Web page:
Renewable energy tops coal for capacity
Capacity isn’t actual generation, cautions research group, but U.S. trend is clear
By Ted Cox
For the first time, the capacity to generate renewable energy tops coal power across the nation, according to the latest government data.
Reuters reported Sunday that the Sun Day Campaign, “a nonprofit research group supporting sustainable energy,” issued a report last week finding that “U.S. electrical generating capacity by renewable energy sources (i.e., biomass, geothermal, hydropower, solar, wind) has now — for the first time — surpassed that of coal.”
The Sun Day Campaign cautions: “Capacity is not the same as actual generation. Capacity factors for nuclear power and fossil fuels tend to be higher than those for most renewables.” For instance, last year the U.S. Energy Information Administration reported that “renewables accounted for a little more than 17.6 percent of the nation's total electrical generation — that is, a bit less than their share of installed generating capacity in 2018 (over 21.2 percent). Coal's share of electrical generation in 2018 was 27.2 percent,” according to the Sun Day Campaign.
But the prevailing trend reflected in the latest Federal Energy Regulatory Commission data through April is unmistakable. According to the Sun Day Campaign: “18 ‘units’ of new wind capacity (1,545 milliwatts) and 102 units of new solar capacity (1,473 MW) were added during the first four months of this year. Coupled with four units of new hydropower (29 MW), that was enough to push renewable energy's share of total available installed U.S. generating capacity up to 21.56 percent. By comparison, coal's share dropped to 21.55 percent (down from 23.04 percent a year ago).”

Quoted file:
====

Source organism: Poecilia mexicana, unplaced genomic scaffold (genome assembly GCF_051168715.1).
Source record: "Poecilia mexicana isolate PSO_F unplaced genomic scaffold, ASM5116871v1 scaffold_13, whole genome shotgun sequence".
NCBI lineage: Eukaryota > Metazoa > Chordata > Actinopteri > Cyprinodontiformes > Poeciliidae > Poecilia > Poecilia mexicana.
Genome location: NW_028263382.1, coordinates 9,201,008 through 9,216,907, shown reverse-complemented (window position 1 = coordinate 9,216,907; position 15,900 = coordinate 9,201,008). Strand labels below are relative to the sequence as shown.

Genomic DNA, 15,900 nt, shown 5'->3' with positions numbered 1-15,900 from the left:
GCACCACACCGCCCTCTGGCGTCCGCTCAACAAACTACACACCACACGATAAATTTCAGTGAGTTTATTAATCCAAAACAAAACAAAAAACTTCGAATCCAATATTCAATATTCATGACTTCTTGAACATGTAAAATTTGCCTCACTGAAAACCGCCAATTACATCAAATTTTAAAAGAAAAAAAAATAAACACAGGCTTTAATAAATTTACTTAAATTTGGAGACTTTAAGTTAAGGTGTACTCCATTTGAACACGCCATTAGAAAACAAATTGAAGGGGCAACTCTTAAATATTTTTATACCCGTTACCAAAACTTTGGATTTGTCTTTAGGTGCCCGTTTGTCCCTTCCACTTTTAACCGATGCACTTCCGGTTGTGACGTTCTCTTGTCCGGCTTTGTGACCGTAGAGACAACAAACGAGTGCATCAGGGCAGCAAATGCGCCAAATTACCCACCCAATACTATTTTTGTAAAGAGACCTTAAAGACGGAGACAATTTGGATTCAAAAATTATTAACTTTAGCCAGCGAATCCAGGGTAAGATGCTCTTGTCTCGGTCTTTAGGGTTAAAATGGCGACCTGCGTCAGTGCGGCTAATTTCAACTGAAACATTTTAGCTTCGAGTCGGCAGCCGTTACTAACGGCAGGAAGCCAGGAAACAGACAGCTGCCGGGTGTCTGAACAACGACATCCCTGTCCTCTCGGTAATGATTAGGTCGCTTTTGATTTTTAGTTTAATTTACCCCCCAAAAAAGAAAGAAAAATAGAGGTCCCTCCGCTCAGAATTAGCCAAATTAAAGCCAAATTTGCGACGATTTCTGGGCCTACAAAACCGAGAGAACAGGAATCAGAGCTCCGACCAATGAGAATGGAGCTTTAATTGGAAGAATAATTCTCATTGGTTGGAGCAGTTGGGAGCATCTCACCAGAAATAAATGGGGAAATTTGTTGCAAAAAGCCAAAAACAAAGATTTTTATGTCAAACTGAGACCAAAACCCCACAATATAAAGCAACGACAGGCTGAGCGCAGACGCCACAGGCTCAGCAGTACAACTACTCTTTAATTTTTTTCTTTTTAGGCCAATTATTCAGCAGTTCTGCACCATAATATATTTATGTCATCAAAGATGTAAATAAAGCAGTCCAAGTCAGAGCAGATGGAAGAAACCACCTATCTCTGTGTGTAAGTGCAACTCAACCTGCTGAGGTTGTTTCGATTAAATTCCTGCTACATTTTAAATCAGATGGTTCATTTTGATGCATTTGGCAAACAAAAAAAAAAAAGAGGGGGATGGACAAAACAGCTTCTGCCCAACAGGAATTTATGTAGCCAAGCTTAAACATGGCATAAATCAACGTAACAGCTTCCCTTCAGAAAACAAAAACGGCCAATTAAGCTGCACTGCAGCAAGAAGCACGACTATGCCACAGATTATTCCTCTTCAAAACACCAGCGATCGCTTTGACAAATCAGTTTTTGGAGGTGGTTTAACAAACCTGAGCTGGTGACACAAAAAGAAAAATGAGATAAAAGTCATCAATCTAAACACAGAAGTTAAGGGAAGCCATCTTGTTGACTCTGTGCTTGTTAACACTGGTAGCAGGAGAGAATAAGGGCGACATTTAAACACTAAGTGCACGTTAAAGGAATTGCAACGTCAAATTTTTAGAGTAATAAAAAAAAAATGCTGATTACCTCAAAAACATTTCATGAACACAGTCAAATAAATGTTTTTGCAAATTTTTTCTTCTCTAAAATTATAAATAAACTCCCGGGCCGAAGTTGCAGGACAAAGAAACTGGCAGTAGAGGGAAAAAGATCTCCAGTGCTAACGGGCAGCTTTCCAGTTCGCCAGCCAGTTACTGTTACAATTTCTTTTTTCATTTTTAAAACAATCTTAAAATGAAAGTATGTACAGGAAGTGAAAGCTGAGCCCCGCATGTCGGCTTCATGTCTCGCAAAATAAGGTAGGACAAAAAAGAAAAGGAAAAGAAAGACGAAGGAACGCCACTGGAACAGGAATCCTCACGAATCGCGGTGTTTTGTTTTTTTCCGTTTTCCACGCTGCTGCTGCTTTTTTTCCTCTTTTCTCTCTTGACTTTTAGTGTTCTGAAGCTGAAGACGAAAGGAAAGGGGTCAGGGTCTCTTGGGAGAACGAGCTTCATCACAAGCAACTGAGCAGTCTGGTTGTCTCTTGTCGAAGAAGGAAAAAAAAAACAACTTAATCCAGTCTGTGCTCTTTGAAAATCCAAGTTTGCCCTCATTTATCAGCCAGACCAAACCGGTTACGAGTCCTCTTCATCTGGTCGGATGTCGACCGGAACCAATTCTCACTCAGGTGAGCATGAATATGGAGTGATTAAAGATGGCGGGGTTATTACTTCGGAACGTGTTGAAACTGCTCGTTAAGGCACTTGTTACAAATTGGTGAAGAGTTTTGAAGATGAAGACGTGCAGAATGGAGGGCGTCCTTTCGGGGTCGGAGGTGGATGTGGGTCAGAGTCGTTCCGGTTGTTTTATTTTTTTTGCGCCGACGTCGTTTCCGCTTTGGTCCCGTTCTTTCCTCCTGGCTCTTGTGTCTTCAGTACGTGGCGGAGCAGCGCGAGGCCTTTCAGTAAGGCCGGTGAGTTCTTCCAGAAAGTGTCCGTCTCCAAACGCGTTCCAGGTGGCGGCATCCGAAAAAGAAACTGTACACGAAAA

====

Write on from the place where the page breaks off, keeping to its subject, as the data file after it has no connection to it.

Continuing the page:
The federal data show that renewable energy has been growing its share of the national capacity by a steady percentage point a year, up from 20.66 percent a year ago and 18.16 percent three years ago.
According to the campaign, the federal figures project that “by May 2022, proposed ‘high probability’ generation additions and retirements could result in a net increase in renewable energy capacity of 40,993 MW. By comparison, net capacity by nuclear, coal, oil, and natural gas combined could actually decline by 24 MW; that is, retirements would exceed additions.”
And it points out that the federal research only counts “utility-scale” power plants generating a milliwatt or more of power. So it doesn’t count personal or business energy devices like rooftop solar photovoltaic panels, which “accounts for approximately 30 percent of the nation's electrical generation by solar. That would suggest that solar capacity is now actually 4 percent — or more — of the nation's total and could increase by more than 20,000 MW by May 2022.”
The Sun Day Campaign calls itself “a nonprofit research and educational organization founded in 1992 to support a rapid transition to 100 percent reliance on sustainable energy technologies as a cost-effective alternative to nuclear power and fossil fuels and as a solution to climate change.”
Gov. Pritzker signed a bill into law in April streamlining the approval process for wind farms. The American Wind Energy Association has ranked Illinois sixth in the nation with 2,632 turbines generating 4,464 megawatts a year or 6.2 percent of the state's energy needs, enough to power over 1 million homes. The industry also employs more than 5,000 people in the state, with annual land-lease payments of between $10 and $15 million, with complementary savings in water and carbon-dioxide emissions compared with nuclear and fossil-fuel energy sources.